Wiley Magnet Celebrates National Designation
May 10, 2016
It wasn't a beach party, but it sure looked like one at Wiley Magnet Elementary School on May 9.
After principal Leslie Taylor announced that the school had been named top elementary magnet school in the nation, the kids broke into a "Celebration."
Wiley Elementary -- an international studies magnet -- was named the top elementary magnet school by the Magnet Schools of America on Friday evening, May 6.
The MSA awards are given to schools that demonstrate a commitment to high academic standards, curriculum innovation, successful desegregation and diversity efforts, and strong parent and community involvement.
Wiley was named the best elementary school in the nation among all elementary schools receiving Schools of Excellence designations. School leaders decided to let the students know about it at the end of the day on the following Monday.
The school broke into one giant party. Dancing, singing, flying beach balls ... you name it!
About Wiley Magnet
Wiley's International Studies Magnet Program attracts students from many different countries. These face-to-face experiences with other cultures make global studies come alive. Doors of understanding open wide as students learn about varied cultures, learn to speak different languages, and learn to use technologies important in our global society.
The program is designed to develop understanding of major systems (technological, communications and cultural), which influence the condition of our global village. The international magnet gives students an opportunity to individualize their education. Students receive a solid core of instruction in essential subjects. Elective classes offer a variety of learning options and experiences. Kindergarten through second grade students may participate in as many as eight elective classes each year. As one of their elective courses, students may choose from any array of five foreign languages: French, Spanish, German, Japanese and Chinese.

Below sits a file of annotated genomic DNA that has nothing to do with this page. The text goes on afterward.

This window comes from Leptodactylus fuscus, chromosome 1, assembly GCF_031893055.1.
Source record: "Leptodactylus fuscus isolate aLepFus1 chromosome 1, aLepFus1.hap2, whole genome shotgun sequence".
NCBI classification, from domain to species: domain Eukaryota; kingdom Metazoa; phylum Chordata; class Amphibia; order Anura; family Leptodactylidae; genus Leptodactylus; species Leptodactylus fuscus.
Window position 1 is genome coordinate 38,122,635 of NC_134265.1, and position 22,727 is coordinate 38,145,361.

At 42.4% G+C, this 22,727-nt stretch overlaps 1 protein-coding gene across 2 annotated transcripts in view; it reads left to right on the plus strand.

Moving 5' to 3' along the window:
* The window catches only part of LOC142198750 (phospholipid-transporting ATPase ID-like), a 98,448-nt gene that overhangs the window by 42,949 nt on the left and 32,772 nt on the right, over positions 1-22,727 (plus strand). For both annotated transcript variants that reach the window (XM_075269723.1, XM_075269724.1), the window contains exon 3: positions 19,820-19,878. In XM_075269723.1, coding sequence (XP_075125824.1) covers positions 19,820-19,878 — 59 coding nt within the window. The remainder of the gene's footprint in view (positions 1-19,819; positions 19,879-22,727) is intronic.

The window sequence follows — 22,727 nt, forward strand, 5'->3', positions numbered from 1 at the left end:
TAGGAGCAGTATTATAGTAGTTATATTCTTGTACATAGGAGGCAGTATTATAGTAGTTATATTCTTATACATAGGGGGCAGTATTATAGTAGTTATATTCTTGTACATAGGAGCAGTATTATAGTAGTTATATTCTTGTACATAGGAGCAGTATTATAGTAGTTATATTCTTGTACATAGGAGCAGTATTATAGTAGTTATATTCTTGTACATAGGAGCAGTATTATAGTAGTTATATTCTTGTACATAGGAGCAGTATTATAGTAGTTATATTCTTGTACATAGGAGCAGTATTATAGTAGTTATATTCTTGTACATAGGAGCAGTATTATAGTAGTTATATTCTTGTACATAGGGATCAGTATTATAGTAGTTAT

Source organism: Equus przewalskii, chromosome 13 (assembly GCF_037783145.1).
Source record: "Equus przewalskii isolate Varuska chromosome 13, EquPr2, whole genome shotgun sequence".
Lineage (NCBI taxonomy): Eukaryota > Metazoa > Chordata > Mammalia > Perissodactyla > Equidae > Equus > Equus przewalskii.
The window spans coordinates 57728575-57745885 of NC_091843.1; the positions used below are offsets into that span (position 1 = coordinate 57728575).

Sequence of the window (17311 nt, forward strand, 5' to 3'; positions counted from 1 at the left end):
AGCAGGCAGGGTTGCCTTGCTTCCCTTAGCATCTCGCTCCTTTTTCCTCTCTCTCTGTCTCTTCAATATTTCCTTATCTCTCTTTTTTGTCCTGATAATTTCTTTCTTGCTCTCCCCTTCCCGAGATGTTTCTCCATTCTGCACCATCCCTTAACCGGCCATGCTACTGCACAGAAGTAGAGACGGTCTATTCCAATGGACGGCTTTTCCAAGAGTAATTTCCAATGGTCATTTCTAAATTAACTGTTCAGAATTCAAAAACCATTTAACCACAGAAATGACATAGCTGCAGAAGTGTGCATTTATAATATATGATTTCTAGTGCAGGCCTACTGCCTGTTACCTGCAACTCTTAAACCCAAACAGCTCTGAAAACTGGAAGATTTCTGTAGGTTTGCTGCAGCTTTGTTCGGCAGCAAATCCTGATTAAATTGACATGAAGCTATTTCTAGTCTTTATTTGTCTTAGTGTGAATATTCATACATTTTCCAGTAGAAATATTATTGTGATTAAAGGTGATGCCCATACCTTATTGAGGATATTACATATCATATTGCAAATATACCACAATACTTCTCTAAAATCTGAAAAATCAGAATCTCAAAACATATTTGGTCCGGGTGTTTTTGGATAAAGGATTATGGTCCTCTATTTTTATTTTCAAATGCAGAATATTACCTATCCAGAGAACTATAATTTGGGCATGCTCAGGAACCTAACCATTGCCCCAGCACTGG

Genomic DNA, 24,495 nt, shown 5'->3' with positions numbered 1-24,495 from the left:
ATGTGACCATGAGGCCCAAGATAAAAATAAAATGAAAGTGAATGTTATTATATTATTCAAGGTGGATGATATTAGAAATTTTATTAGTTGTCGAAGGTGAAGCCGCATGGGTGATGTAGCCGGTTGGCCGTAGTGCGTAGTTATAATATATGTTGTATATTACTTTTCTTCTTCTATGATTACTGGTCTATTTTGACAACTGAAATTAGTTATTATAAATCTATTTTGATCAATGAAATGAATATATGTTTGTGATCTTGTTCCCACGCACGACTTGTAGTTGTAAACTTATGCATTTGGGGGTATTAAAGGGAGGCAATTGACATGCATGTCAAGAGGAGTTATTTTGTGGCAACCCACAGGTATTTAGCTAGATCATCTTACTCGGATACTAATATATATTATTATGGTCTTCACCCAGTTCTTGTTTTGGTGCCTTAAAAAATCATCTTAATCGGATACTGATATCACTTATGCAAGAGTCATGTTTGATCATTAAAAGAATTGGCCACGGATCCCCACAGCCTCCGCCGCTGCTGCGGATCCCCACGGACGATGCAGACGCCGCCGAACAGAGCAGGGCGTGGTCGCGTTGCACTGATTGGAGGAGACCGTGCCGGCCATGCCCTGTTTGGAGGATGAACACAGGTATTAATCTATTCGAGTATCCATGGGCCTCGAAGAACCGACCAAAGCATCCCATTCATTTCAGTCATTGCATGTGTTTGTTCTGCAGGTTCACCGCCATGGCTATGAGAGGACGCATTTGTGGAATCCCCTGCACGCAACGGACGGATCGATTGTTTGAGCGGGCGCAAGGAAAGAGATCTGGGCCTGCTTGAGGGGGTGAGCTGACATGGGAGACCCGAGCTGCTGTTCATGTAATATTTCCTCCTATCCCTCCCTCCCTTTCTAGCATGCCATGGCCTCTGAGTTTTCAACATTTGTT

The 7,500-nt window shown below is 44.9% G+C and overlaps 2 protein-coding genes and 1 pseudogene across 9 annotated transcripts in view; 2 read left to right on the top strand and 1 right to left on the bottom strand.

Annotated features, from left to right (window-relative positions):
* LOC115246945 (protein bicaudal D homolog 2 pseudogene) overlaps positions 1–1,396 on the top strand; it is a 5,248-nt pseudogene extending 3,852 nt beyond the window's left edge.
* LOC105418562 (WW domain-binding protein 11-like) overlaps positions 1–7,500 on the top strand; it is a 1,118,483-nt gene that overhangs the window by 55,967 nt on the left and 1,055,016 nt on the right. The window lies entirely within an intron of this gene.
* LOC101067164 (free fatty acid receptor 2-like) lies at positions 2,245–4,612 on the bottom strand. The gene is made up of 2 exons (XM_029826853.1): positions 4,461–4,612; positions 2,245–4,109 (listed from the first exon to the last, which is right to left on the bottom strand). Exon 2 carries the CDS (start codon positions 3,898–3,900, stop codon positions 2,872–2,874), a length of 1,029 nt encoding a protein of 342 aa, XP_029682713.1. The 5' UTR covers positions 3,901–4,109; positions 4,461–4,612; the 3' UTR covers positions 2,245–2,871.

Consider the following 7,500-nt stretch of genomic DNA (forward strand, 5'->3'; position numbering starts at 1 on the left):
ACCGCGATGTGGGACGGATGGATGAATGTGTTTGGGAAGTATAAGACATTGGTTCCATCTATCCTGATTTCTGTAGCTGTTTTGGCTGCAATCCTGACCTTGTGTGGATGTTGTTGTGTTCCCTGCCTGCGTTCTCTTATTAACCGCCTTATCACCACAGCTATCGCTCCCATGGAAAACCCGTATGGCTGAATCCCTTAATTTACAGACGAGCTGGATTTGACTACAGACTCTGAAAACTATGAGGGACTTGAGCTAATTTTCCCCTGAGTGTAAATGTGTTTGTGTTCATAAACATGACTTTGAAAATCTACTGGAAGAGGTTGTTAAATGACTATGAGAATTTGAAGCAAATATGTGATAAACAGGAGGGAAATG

In technological and communications electives, students may take advanced computer, photography and video elective classes. In these courses, they learn how to develop and print black and white film, use video equipment in the production of an in-house television news program that is broadcast to all classrooms, and use computers to communicate with others around the world. Technology plays an important role in the curriculum of the international studies magnet program.